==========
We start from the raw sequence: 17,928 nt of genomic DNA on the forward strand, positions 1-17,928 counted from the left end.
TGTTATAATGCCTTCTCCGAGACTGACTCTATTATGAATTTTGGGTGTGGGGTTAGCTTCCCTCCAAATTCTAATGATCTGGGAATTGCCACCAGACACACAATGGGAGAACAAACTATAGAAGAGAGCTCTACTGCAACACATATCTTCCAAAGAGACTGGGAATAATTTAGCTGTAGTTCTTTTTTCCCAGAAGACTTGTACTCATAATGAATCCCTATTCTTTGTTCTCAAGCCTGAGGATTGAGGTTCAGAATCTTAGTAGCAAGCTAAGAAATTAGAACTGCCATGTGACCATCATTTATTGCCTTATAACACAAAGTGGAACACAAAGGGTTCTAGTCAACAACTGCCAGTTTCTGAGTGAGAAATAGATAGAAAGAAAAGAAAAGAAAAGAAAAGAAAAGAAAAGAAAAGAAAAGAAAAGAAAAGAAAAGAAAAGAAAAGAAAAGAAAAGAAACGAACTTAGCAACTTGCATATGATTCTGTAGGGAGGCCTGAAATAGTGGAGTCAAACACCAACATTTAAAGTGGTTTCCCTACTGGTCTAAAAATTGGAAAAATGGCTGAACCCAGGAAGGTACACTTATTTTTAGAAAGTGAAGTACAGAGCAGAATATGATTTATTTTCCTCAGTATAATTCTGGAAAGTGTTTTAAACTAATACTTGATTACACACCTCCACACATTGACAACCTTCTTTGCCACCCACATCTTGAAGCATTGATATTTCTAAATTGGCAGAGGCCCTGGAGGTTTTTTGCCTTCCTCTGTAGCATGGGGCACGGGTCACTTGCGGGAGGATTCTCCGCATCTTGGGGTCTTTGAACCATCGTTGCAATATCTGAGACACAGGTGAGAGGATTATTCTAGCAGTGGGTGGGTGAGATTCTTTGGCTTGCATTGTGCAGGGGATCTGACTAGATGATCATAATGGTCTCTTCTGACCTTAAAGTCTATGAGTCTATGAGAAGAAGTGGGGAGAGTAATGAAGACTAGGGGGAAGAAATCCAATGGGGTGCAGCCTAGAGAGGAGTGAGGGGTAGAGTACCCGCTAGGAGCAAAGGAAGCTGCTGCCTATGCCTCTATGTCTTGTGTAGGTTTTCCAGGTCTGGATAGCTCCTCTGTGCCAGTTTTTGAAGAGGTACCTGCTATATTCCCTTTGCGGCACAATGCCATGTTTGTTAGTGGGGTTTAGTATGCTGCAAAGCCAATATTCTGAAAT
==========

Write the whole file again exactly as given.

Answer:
We start from the raw sequence: 17,928 nt of genomic DNA on the forward strand, positions 1-17,928 counted from the left end.
TGTTATAATGCCTTCTCCGAGACTGACTCTATTATGAATTTTGGGTGTGGGGTTAGCTTCCCTCCAAATTCTAATGATCTGGGAATTGCCACCAGACACACAATGGGAGAACAAACTATAGAAGAGAGCTCTACTGCAACACATATCTTCCAAAGAGACTGGGAATAATTTAGCTGTAGTTCTTTTTTCCCAGAAGACTTGTACTCATAATGAATCCCTATTCTTTGTTCTCAAGCCTGAGGATTGAGGTTCAGAATCTTAGTAGCAAGCTAAGAAATTAGAACTGCCATGTGACCATCATTTATTGCCTTATAACACAAAGTGGAACACAAAGGGTTCTAGTCAACAACTGCCAGTTTCTGAGTGAGAAATAGATAGAAAGAAAAGAAAAGAAAAGAAAAGAAAAGAAAAGAAAAGAAAAGAAAAGAAAAGAAAAGAAAAGAAAAGAAAAGAAAAGAAACGAACTTAGCAACTTGCATATGATTCTGTAGGGAGGCCTGAAATAGTGGAGTCAAACACCAACATTTAAAGTGGTTTCCCTACTGGTCTAAAAATTGGAAAAATGGCTGAACCCAGGAAGGTACACTTATTTTTAGAAAGTGAAGTACAGAGCAGAATATGATTTATTTTCCTCAGTATAATTCTGGAAAGTGTTTTAAACTAATACTTGATTACACACCTCCACACATTGACAACCTTCTTTGCCACCCACATCTTGAAGCATTGATATTTCTAAATTGGCAGAGGCCCTGGAGGTTTTTTGCCTTCCTCTGTAGCATGGGGCACGGGTCACTTGCGGGAGGATTCTCCGCATCTTGGGGTCTTTGAACCATCGTTGCAATATCTGAGACACAGGTGAGAGGATTATTCTAGCAGTGGGTGGGTGAGATTCTTTGGCTTGCATTGTGCAGGGGATCTGACTAGATGATCATAATGGTCTCTTCTGACCTTAAAGTCTATGAGTCTATGAGAAGAAGTGGGGAGAGTAATGAAGACTAGGGGGAAGAAATCCAATGGGGTGCAGCCTAGAGAGGAGTGAGGGGTAGAGTACCCGCTAGGAGCAAAGGAAGCTGCTGCCTATGCCTCTATGTCTTGTGTAGGTTTTCCAGGTCTGGATAGCTCCTCTGTGCCAGTTTTTGAAGAGGTACCTGCTATATTCCCTTTGCGGCACAATGCCATGTTTGTTAGTGGGGTTTAGTATGCTGCAAAGCCAATATTCTGAAAT